Many of the over-the-counter and prescription drugs that most of us take for relief of common symptoms of colds and allergies can make us so sleepy that we are six times more likely to be involved in a crash while driving a vehicle, according to a UK study. For our own safety, we need to be sure we are aware of the side effects of our medications, such as drowsiness, and that we avoid driving when we are taking them. In North Carolina, you can be charged with a DUI offense even when you are taking your prescription medication in the appropriate dosage, as recommended by your doctor.
Laws concerning driving under the influence of drugs or alcohol have been evolving as more and more law enforcement agencies recognize the opioid epidemic with its stunning increase in prescription drug abuse. According to findlaw.com, “Under the influence” means the driver’s ability to safely operate the vehicle was affected to an appreciable degree by an alcoholic beverage, a drug, or a combination of the two.” One result is that an officer who pulls you over on suspicion of driving while impaired is more likely to arrest you.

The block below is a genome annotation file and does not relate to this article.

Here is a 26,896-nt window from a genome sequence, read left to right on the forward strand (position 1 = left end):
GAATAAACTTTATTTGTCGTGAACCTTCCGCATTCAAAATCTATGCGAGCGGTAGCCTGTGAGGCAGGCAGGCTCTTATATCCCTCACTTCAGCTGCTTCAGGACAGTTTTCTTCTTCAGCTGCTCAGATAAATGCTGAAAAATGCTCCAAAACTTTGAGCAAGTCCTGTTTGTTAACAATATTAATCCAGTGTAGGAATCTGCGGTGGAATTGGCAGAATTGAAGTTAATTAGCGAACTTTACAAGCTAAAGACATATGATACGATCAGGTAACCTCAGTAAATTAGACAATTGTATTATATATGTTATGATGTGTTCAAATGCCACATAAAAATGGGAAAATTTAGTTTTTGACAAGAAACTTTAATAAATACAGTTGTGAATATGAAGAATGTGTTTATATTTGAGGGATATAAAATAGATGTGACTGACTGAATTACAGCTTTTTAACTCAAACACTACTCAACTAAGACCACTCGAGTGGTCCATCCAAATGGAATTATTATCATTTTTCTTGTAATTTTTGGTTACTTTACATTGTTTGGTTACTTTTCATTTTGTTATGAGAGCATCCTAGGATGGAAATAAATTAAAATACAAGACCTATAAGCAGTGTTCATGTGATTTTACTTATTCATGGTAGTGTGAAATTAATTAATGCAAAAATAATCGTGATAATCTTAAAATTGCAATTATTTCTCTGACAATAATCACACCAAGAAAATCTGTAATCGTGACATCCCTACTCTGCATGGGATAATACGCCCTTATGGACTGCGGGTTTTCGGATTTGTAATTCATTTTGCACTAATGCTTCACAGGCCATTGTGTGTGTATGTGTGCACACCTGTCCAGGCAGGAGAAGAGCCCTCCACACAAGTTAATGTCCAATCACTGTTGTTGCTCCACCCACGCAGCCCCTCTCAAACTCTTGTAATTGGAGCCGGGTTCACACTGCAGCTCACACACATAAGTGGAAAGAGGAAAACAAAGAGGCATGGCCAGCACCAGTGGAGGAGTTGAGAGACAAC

The National Highway Traffic Safety Administration (NHTSA) has also studied the problem. A 2009 NHTSA study found that, while drunk driving is declining, approximately 16 percent of people driving at night have some potentially impairing drug in their system—not only illegal, recreational drugs, but also prescription and over-the-counter products such as “stimulants, sedatives, antidepressants, and narcotic analgesics.”
Side effects of medications that can cause your driving to seem impaired include dizziness,
drowsiness, nausea, blurred vision, slowed movement, fainting, and inability to focus or pay attention. If you are charged with DUI while taking your prescribed medication as directed, be sure to contact an experienced DUI attorney. You will need legal assistance to avoid potentially severe penalties.
Richard Manger, principal of Manger Law Firm, has extensive experience in litigation and settlements, with a focus on personal injury and workers’ compensation law. We are proud of the strong relationships of loyalty and trust we develop with our clients. We go above and beyond to achieve the best possible outcome in your case. You can contact Richard Manger via email at firstname.lastname@example.org, or by calling (336) 882-2000.